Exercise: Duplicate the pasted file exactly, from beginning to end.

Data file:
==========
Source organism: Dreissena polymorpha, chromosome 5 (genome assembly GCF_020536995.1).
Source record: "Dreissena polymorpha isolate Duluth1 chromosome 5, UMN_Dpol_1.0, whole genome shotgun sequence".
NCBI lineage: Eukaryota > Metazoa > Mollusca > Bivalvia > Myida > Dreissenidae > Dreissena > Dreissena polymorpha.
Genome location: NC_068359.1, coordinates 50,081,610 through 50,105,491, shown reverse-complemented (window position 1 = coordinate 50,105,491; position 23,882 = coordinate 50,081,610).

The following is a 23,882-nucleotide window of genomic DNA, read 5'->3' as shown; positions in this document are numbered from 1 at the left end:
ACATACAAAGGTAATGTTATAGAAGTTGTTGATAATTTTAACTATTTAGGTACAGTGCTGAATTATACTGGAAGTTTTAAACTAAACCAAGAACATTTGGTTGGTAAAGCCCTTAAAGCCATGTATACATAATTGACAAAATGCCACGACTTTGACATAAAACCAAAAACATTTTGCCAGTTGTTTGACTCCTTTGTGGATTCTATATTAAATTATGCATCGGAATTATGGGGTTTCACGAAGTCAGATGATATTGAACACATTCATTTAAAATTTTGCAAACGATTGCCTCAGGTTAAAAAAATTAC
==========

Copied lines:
Source organism: Dreissena polymorpha, chromosome 5 (genome assembly GCF_020536995.1).
Source record: "Dreissena polymorpha isolate Duluth1 chromosome 5, UMN_Dpol_1.0, whole genome shotgun sequence".
NCBI lineage: Eukaryota > Metazoa > Mollusca > Bivalvia > Myida > Dreissenidae > Dreissena > Dreissena polymorpha.
Genome location: NC_068359.1, coordinates 50,081,610 through 50,105,491, shown reverse-complemented (window position 1 = coordinate 50,105,491; position 23,882 = coordinate 50,081,610).

The following is a 23,882-nucleotide window of genomic DNA, read 5'->3' as shown; positions in this document are numbered from 1 at the left end:
ACATACAAAGGTAATGTTATAGAAGTTGTTGATAATTTTAACTATTTAGGTACAGTGCTGAATTATACTGGAAGTTTTAAACTAAACCAAGAACATTTGGTTGGTAAAGCCCTTAAAGCCATGTATACATAATTGACAAAATGCCACGACTTTGACATAAAACCAAAAACATTTTGCCAGTTGTTTGACTCCTTTGTGGATTCTATATTAAATTATGCATCGGAATTATGGGGTTTCACGAAGTCAGATGATATTGAACACATTCATTTAAAATTTTGCAAACGATTGCCTCAGGTTAAAAAAATTAC